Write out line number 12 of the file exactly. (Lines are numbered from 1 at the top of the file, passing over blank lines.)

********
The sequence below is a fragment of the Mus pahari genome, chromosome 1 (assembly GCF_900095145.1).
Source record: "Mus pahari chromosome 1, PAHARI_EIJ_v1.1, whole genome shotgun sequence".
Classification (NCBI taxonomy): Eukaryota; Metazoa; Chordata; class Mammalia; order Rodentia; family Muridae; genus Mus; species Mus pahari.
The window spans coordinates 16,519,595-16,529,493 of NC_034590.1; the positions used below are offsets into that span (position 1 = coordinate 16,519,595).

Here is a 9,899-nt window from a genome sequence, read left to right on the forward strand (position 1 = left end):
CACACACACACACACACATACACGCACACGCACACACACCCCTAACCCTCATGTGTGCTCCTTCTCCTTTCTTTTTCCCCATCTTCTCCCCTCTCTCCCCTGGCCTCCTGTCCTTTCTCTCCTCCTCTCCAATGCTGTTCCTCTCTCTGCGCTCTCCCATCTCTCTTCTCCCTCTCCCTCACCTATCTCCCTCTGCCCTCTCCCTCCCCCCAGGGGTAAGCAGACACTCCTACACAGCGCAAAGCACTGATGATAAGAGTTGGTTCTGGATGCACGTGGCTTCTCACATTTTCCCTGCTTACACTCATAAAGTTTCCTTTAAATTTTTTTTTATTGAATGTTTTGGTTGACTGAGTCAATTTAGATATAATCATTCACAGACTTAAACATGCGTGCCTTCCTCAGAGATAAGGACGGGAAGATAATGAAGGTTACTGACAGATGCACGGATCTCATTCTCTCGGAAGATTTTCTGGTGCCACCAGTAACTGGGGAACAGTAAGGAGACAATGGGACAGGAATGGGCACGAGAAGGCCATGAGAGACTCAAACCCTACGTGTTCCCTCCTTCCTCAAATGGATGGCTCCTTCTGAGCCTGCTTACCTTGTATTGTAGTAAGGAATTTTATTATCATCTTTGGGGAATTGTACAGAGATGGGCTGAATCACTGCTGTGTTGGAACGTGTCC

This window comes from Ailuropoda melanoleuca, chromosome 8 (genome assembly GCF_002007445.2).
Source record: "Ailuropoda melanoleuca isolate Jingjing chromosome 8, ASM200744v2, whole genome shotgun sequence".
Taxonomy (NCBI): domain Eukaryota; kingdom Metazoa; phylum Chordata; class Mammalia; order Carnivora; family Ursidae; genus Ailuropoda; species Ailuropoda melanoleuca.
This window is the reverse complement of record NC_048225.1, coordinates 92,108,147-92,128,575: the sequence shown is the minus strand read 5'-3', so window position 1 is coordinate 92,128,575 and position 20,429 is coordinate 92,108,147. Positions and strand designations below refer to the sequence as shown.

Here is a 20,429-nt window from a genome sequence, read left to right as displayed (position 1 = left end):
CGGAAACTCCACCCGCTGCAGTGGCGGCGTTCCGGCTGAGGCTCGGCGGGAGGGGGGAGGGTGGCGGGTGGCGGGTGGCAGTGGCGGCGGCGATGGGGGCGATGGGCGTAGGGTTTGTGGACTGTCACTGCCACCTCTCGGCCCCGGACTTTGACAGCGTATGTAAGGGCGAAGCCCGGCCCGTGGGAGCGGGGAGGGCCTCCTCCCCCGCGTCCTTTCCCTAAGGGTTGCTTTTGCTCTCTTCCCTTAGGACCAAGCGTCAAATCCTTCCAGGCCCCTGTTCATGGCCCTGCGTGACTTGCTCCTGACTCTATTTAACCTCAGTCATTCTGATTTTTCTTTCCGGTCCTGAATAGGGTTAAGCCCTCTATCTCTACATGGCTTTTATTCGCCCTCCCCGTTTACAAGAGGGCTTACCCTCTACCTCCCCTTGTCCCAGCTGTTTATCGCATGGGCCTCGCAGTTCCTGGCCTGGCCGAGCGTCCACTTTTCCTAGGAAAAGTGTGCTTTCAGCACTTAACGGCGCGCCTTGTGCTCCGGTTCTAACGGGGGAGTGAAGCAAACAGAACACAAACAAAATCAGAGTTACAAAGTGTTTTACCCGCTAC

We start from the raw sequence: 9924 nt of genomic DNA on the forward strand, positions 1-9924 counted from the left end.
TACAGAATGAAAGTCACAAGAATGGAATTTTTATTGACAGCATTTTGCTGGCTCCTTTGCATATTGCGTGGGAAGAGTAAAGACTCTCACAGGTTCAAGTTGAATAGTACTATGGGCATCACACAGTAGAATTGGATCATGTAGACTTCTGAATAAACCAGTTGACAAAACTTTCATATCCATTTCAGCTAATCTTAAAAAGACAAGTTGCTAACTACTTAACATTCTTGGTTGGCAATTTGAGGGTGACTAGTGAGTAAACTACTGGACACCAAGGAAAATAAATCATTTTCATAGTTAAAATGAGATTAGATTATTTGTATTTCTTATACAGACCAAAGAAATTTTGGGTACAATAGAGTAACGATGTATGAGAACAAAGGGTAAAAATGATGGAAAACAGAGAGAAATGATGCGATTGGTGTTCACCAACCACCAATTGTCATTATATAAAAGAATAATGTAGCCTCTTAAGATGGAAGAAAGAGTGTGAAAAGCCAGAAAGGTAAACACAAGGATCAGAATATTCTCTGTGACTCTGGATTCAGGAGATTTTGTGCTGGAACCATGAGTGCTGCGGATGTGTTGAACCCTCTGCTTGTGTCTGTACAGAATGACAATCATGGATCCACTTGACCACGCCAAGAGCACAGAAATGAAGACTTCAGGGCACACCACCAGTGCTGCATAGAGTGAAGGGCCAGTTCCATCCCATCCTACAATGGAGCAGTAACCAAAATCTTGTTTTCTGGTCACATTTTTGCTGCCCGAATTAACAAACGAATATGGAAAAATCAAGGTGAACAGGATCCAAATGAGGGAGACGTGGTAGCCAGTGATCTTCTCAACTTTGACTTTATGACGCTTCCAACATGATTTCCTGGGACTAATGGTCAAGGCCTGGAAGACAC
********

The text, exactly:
CGGAAACTCCACCCGCTGCAGTGGCGGCGTTCCGGCTGAGGCTCGGCGGGAGGGGGGAGGGTGGCGGGTGGCGGGTGGCAGTGGCGGCGGCGATGGGGGCGATGGGCGTAGGGTTTGTGGACTGTCACTGCCACCTCTCGGCCCCGGACTTTGACAGCGTATGTAAGGGCGAAGCCCGGCCCGTGGGAGCGGGGAGGGCCTCCTCCCCCGCGTCCTTTCCCTAAGGGTTGCTTTTGCTCTCTTCCCTTAGGACCAAGCGTCAAATCCTTCCAGGCCCCTGTTCATGGCCCTGCGTGACTTGCTCCTGACTCTATTTAACCTCAGTCATTCTGATTTTTCTTTCCGGTCCTGAATAGGGTTAAGCCCTCTATCTCTACATGGCTTTTATTCGCCCTCCCCGTTTACAAGAGGGCTTACCCTCTACCTCCCCTTGTCCCAGCTGTTTATCGCATGGGCCTCGCAGTTCCTGGCCTGGCCGAGCGTCCACTTTTCCTAGGAAAAGTGTGCTTTCAGCACTTAACGGCGCGCCTTGTGCTCCGGTTCTAACGGGGGAGTGAAGCAAACAGAACACAAACAAAATCAGAGTTACAAAGTGTTTTACCCGCTAC